Home prices in Tooele County continued to climb in the second quarter of 2018, driven up largely by a shortage in supply, according to local real estate professionals.
The median sales price of a home in Tooele County during the second quarter was $264,000 compared to $215,700 for the same time period in 2017. That’s a 22.4 percent increase, according to data from the Wasatch Front Regional Multiple Listing Service.
“It’s a matter of supply and demand,” said Mindy Barnes, president of the Tooele County Association of Realtors and an agent with Equity Real Estate. “What inventory we have is selling really fast, allowing sellers to get their asking price.”
The median days on the market for a home in Tooele County during the second quarter of 2018 was eight days, the same as the second quarter 2017.
However, the short inventory of homes for sale has caused the number of homes sold to drop, according to Barnes.
The number of homes sold in Tooele County during the second quarter was 348. That’s down 20 homes from the 288 homes sold in the same time period of 2017, a 10.3 percent decrease.
“We can’t sell homes if we don’t have them to sell,” Barnes said. “If we had more homes, we would be selling them. It’s not the demand that is down, the demand is there.”
Although there are several residential projects underway in the county and cities within the county, builders are having a hard time keeping up with the demand for homes, according to Barnes.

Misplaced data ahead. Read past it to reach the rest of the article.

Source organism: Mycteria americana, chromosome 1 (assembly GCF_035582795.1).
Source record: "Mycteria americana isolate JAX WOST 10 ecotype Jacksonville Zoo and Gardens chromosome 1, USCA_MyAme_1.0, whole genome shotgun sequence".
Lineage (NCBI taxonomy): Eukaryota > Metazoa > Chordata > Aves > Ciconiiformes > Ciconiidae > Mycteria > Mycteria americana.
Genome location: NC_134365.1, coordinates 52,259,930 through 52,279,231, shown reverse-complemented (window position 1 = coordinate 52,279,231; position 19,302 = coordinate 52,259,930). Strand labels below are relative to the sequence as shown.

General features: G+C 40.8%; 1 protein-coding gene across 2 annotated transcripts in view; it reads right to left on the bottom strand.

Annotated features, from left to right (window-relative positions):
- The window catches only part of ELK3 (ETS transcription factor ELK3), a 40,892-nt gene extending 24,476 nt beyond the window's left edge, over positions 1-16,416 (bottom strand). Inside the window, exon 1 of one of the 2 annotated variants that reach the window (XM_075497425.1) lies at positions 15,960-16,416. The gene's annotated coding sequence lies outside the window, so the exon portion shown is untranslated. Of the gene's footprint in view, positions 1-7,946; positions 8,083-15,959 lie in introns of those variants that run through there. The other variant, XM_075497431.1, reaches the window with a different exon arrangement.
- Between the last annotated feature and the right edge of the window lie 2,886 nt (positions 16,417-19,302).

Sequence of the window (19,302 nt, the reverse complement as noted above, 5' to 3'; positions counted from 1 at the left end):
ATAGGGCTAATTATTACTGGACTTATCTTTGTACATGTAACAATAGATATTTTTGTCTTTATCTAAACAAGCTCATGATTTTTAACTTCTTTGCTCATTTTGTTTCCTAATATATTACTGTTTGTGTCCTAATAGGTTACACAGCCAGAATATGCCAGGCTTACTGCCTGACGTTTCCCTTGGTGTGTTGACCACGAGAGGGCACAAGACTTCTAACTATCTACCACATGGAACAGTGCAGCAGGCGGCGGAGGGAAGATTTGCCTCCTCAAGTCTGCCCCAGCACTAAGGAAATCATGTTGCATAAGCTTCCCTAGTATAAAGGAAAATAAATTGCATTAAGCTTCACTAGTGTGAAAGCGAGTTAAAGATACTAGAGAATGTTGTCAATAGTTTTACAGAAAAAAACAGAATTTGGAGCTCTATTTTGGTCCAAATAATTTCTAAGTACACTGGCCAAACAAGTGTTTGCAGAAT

“Part of the problem is contractors and having trouble finding sub-contractors,” Barnes said.
State economists have suggested that with the state’s low unemployment rate some employers have raised their wages to attract and keep employees. The increase in wages may be enticing some construction workers to leave the construction field and find jobs elsewhere.
In 2017, James Wood, senior fellow at the Kem C. Gardner Policy Institute at the University of Utah, said a decrease in Hispanic immigrants, which traditionally took up more jobs in construction than other immigrant groups, was contributing to a labor shortage in the construction field.
The short supply of homes isn’t just occurring in the county, according to Chris Sloan, broker with Group 1 Real Estate Tooele.
“The inventory shortage is statewide,” he said. “The state is several thousand upside down. Builders can’t seem to build homes fast enough to catch up with all the people that are moving in to our state.”
From 2011 to 2017 the number of households in Utah increased by 158,120 while the number of housing units in the state increased by 114,619, leaving a 43,501 gap between growth in households and growth in housing, according to a July 2018 blog post by Wood.
The immediate effect of the shortage has been a reduction in the vacancy rate for both rental and owner occupied homes, leaving fewer choices for renters and buyers, according to Wood.
Rather than increasing homeless households, the housing shortage has caused more households to double-up and share housing, a trend that gathered attention during the Great Recession and has continued to grow since then, according to Wood.
While home prices in Tooele County continue to climb, they still remain lower than prices in other counties along the Wasatch Front, according to Sloan.
In June 2018 the median sales price of a home in Salt Lake County was $327,800 compared to $263,000 in Tooele County. The statewide median home sales price for June 2018 was $270,000, ranging from $974,500 in Summit County to $70,000 in Emery County, according to a report from the Utah Association of Realtors.